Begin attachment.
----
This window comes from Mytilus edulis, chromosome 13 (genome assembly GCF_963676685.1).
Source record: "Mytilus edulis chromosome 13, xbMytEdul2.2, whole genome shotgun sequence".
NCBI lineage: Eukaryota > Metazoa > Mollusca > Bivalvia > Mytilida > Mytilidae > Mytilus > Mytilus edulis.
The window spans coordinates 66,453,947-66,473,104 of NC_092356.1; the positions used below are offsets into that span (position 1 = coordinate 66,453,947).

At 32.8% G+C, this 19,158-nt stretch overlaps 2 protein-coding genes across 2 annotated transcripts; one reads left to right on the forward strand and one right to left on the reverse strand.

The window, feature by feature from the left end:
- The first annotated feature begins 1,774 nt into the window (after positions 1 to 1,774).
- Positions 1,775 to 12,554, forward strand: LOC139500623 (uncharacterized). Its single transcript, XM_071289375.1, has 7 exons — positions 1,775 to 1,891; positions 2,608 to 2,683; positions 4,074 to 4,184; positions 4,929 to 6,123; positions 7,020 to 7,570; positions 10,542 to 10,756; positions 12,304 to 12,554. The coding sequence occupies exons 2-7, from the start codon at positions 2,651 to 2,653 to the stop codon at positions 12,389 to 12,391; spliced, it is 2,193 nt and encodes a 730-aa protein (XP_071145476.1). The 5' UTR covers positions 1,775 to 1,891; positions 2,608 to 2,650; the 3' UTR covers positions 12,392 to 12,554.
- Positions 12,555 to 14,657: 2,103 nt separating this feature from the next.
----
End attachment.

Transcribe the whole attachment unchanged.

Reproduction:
This window comes from Mytilus edulis, chromosome 13 (genome assembly GCF_963676685.1).
Source record: "Mytilus edulis chromosome 13, xbMytEdul2.2, whole genome shotgun sequence".
NCBI lineage: Eukaryota > Metazoa > Mollusca > Bivalvia > Mytilida > Mytilidae > Mytilus > Mytilus edulis.
The window spans coordinates 66,453,947-66,473,104 of NC_092356.1; the positions used below are offsets into that span (position 1 = coordinate 66,453,947).

At 32.8% G+C, this 19,158-nt stretch overlaps 2 protein-coding genes across 2 annotated transcripts; one reads left to right on the forward strand and one right to left on the reverse strand.

The window, feature by feature from the left end:
- The first annotated feature begins 1,774 nt into the window (after positions 1 to 1,774).
- Positions 1,775 to 12,554, forward strand: LOC139500623 (uncharacterized). Its single transcript, XM_071289375.1, has 7 exons — positions 1,775 to 1,891; positions 2,608 to 2,683; positions 4,074 to 4,184; positions 4,929 to 6,123; positions 7,020 to 7,570; positions 10,542 to 10,756; positions 12,304 to 12,554. The coding sequence occupies exons 2-7, from the start codon at positions 2,651 to 2,653 to the stop codon at positions 12,389 to 12,391; spliced, it is 2,193 nt and encodes a 730-aa protein (XP_071145476.1). The 5' UTR covers positions 1,775 to 1,891; positions 2,608 to 2,650; the 3' UTR covers positions 12,392 to 12,554.
- Positions 12,555 to 14,657: 2,103 nt separating this feature from the next.